Ultimate Warrior's 11 Losses - From Cleanest To Screwiest

Not to bait you, but you REALLY won't believe how Sgt. Slaughter beat the Warrior at house shows...

Angry Ultimate Warrior

There's an asterisk to that number. In wrestling, there always is.

The Dingo Warrior's losses aren't considered here, though he did the odd job in Texas. The Ultimate Warrior left the WWE as an active competitor in 1996, by which time he had accrued a win percentage of 89.3617%. He lost more than the 11 times listed in the following article, but it seems rather cheeky to list his 1991 house show run with Sgt. Slaughter in several separate entries to extract the maximum ad revenue. You'd just see the same text copied and pasted over and over again because they worked the same match every night. Despite this being WWE's method of booking Monday Night RAW in 2020, you would complain like hypocrites were that applied here. It's one rule for a billionaire despot, quite another for a bespectacled pencil-necked geek on the internet.

The Ultimate Warrior did not lose.

Losing is for the weak! Losing is for the marginalised, who are positioned to lose! Losing is a disgrace to the power of destrucity, or whatever the f*ck my insane bullsh*t was called!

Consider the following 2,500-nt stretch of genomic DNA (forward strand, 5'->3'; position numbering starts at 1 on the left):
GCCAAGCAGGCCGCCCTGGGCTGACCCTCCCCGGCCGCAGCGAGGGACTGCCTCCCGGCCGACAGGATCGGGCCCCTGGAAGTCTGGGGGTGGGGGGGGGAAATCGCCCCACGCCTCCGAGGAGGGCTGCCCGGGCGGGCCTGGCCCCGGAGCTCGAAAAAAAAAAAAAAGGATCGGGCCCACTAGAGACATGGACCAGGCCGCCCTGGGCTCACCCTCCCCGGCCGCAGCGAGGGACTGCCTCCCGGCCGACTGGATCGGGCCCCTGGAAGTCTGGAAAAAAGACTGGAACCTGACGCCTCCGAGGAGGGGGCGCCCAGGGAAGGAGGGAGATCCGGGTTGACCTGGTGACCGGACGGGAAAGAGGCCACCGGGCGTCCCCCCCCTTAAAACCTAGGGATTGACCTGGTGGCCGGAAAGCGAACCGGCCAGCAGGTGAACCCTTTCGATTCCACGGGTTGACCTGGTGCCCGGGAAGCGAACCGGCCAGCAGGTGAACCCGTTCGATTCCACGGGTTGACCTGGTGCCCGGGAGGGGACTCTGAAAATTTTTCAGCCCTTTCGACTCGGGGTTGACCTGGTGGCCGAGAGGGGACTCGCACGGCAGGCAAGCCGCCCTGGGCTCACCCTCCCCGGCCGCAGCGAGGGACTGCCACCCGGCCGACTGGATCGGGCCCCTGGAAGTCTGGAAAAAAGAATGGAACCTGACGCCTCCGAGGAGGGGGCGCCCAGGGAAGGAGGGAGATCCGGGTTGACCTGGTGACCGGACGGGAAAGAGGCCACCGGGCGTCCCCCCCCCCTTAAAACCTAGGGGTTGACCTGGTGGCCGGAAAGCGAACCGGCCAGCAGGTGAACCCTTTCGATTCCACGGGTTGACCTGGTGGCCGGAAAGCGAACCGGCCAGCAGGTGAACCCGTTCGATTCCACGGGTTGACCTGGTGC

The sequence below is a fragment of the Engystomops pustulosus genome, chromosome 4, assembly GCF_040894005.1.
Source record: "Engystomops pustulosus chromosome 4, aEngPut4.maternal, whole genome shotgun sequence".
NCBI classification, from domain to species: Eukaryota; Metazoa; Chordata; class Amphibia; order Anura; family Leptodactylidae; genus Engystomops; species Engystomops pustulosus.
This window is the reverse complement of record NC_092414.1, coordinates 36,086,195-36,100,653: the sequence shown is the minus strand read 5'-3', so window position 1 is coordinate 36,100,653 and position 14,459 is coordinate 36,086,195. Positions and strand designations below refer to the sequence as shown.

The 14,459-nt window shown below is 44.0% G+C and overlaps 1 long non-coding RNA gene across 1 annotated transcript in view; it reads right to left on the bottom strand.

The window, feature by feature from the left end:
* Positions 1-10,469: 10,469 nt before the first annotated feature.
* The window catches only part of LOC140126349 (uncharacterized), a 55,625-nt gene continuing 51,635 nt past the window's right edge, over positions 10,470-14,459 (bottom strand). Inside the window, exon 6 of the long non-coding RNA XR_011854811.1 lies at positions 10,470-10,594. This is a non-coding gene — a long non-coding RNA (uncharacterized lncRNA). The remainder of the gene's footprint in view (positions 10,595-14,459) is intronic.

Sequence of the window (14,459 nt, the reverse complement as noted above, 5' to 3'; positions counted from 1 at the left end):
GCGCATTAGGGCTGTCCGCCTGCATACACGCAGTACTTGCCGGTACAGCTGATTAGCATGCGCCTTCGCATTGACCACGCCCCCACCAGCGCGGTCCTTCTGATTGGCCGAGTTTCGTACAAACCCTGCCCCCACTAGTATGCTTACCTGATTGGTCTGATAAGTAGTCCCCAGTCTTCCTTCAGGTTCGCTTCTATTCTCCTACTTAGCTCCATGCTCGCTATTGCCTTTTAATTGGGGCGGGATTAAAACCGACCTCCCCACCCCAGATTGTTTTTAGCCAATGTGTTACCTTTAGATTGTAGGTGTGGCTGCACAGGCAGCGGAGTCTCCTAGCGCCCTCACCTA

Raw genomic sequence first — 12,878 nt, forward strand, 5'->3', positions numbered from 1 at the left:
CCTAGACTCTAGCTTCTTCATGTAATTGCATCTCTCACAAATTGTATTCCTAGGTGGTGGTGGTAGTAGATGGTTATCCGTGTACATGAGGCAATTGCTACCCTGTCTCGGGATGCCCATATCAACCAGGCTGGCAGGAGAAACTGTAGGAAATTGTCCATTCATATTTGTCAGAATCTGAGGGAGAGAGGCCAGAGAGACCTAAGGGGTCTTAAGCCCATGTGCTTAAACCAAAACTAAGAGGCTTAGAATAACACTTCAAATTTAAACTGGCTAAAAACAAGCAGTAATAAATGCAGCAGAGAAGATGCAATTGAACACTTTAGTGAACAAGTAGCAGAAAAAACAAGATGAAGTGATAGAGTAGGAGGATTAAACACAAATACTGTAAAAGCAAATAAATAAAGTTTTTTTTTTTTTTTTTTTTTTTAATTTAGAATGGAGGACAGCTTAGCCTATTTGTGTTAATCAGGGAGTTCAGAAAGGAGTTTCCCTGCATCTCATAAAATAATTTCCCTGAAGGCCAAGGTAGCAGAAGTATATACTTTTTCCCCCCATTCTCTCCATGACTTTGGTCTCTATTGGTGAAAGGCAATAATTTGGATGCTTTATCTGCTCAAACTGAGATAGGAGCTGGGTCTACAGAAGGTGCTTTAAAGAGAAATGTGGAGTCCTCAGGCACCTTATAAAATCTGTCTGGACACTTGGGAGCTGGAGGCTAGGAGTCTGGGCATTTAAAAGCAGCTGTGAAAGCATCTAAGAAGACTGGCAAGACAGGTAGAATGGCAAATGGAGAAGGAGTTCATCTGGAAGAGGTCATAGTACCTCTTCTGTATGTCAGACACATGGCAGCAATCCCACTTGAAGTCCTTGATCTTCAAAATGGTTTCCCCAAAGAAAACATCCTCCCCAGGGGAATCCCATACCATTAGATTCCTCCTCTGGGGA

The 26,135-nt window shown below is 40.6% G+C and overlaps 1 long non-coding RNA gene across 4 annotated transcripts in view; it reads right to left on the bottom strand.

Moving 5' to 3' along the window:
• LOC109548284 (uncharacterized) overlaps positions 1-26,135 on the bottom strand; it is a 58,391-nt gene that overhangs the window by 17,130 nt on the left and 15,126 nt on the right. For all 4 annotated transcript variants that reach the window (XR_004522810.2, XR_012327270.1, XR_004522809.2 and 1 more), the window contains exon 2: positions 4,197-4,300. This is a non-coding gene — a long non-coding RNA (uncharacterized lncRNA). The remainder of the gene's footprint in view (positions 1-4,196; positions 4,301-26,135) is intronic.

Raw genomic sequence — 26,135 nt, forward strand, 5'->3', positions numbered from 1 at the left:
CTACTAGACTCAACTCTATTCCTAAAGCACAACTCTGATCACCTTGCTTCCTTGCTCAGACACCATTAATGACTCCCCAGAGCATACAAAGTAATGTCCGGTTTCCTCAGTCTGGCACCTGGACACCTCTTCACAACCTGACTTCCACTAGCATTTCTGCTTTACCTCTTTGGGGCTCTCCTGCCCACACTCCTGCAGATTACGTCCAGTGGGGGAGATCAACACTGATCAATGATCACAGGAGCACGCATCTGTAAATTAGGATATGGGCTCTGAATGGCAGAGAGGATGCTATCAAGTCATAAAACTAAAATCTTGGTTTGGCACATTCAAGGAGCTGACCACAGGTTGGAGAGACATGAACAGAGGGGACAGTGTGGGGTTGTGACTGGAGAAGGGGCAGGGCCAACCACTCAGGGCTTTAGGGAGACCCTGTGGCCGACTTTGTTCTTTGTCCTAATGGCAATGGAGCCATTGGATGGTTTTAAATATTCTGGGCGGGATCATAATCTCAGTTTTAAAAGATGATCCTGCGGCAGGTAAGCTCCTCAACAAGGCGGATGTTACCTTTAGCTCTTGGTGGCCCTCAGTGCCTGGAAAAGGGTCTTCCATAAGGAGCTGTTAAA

The Ultimate Warrior enjoyed a unique path in wrestling. A body guy in an era of body guys swiftly recruited by Vince McMahon, he didn't like to lose and Vince rarely allowed him to lose. He wouldn't even job to Santa Claus.

But he did job to...

11. Vs. André The Giant - House Show April 3 1988

Angry Ultimate Warrior

Shrouded in urban legend, the patchy record-keeping of professional wrestling does however nail a specific date on which the Ultimate Warrior lost just one of two indisputably clean WWF (or indeed any) matches since his repackage from the Dingo Warrior persona: April 3, 1988.

But how?

Message board whispers suggest that André simply sat on Warrior for the three count. This rumour might be informed by the fandom's knowledge of André's later years, in which he was barely capable of doing anything, much less sitting back up. His condition at the time lends itself to conjecture.

"I heard that he took a sh*t on 'im, too!"

Promoted in Cesena, Italy, the very reputable and knowledgeable Chris Harrington - who serves now as All Elite Wrestling's Vice President - revealed that André kicked Warrior in the face en route to victory.

Both accounts are true. Held a year after WrestleMania III, astonishingly, the Giant defeated Warrior with a big boot.

Sort of.

André won, technically, with the same cut-off spot you see on every wrestling TV show most weeks. Warrior sprinted into him in the corner, André raised his foot, and Warrior fell to the ground. Too far gone to execute the sit-down splash, he used the ropes to ease himself down slightly.

Clean rating: Nowhere near the taps, brother!


Writer, podcaster and editor. Deft Punk. Author of Becoming All Elite: The Rise of AEW, which is available to purchase at the following link: https://www.amazon.co.uk/Becoming-All-Elite-powerful-Wrestling/dp/B09MYSNT71